Anchor sets sail uptown
Monday the 12th, 7 p.m., Katie Couric is being interviewed at the 92nd Street Y. Although even camels in the Sahara know this name, she’s publicizing her Little, Brown book “Going There” now out in paperback.
“Took three years to write. COVID helped make me sit down and do it,”” she said.
“Difficult losing your husband when your daughters are only 1 and 5. There are widows with no financial ability. No monetary platform. Dire straits. Wiped out financially. I had the ‘Today’ show, so mornings I’d get up, put on a happy face, focus on some VIP interview then, after 9 a.m., begin calling cancer centers and scientists to find help for Jay.
“Also, dealing with impending loss and grief, I never had conversations with him before. Never asked what happens if you don’t make it. That’s scary. Now I wish I could go back to have that conversation.
“Difficult were my years at CBS. Breaking the glass ceiling created a difficult environment. Me, a female news anchor, was disruptive. They were traditional. Thinking what I might’ve done differently, I probably should’ve stayed at NBC.”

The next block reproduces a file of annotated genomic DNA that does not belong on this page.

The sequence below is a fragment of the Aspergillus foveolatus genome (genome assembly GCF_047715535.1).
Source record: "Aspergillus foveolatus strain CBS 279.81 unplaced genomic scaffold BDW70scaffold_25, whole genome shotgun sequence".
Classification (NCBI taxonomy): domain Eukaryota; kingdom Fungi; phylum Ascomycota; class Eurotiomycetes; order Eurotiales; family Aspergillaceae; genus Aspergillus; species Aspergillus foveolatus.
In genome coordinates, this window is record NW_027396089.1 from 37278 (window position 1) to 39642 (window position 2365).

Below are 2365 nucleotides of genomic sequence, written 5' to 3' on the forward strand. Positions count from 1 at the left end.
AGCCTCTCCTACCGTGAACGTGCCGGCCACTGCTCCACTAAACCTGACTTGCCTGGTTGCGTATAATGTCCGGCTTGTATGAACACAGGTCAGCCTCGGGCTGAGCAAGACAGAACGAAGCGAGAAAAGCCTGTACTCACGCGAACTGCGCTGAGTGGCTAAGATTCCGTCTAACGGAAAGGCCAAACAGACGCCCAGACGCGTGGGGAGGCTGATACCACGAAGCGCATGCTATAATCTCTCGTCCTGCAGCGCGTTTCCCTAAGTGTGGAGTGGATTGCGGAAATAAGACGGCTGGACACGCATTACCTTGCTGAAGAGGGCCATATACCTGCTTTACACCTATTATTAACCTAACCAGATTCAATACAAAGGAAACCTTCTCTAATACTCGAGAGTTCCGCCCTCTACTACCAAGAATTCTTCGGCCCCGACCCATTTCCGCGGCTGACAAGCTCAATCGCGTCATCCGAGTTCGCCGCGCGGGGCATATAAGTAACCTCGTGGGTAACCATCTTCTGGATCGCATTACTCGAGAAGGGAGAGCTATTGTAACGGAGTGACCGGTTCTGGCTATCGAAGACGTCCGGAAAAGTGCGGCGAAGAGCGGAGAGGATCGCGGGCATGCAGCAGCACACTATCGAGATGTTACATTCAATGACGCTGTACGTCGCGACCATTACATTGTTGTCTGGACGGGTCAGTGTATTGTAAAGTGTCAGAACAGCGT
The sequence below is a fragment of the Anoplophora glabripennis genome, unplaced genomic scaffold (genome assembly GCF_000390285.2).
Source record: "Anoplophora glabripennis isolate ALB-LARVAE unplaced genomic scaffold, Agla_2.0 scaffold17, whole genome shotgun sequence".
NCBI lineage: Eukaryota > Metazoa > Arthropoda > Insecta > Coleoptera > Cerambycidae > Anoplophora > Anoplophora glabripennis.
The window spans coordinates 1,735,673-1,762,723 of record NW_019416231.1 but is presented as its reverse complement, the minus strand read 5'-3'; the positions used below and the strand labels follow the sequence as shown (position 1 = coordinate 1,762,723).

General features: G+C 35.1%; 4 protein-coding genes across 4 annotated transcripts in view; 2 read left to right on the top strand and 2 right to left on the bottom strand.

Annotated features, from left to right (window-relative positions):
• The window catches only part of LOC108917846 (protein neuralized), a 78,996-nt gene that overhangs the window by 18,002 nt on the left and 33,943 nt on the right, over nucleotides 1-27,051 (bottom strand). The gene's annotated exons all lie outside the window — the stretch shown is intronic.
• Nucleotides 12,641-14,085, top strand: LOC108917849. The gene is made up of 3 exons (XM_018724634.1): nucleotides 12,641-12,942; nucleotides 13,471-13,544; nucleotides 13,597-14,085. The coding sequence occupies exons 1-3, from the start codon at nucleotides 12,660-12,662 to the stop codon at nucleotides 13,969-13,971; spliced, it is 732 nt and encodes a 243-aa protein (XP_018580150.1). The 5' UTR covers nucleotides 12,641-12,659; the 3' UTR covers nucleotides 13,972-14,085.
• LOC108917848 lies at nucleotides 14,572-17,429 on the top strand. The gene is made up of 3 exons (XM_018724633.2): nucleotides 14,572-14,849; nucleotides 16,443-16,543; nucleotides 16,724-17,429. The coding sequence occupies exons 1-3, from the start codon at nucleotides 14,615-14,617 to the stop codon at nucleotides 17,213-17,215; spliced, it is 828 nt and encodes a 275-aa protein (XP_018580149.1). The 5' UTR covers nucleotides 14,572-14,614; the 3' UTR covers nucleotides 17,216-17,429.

We both knew Matt Lauer, worked with him, liked him. So, now?
“We had a wonderful relationship. Almost like a sonship. But his behavior disappointed and he damaged people I care about so I don’t see or talk to him anymore. But it’s difficult. Would I like to see him again? Yes. Like to have a cup of coffee with him? Yes.”
We’ve all suffered offbeat moments. Katie describes some — like live with a VIP when somehow the word “penis” got mentioned or when producers suddenly inserted a 7-second delay on another interview or when asking why Bob Goldthwait’s yelling when that was supposedly his shtick.
The book’s great and so is Katie.
Blaah blaah from Telluride is “the Oscars are already decided so we can start not caring early.”
Open mouths say Cate Blanchett wins for something called “Tár.” Brendan Fraser in a 600-pound fat suit will gobble up for “The Whale.” Not yet up for any prize is that Oprah-produced “Sidney,” a Sept. 23 Apple TV+ doc about actoractivist Sidney Poitier.
From Brooklyn with love & laffs
Everybody’s gearing up. Soon the Marx Brothers will do a special. Meantime we got Hasan Minhaj’s comedy thing “The King’s Jester,” which shot at the Brooklyn Academy of Music.
Minhaj: “I don’t want to be the Tupac of comedy, I want to be the Puffy of comedy.”
Which means what?
“I want to live while more talented people die around me.”
Should you possibly think that’s hilarious, his thing debuts Oct. 4 on Netflix.
Election season. Only reason for elections is to learn if the polls were right. Also apparent is that many winners — born poor and honest — somehow manage to quickly overcome both difficulties.
NOT only in New York, kids, only in New York.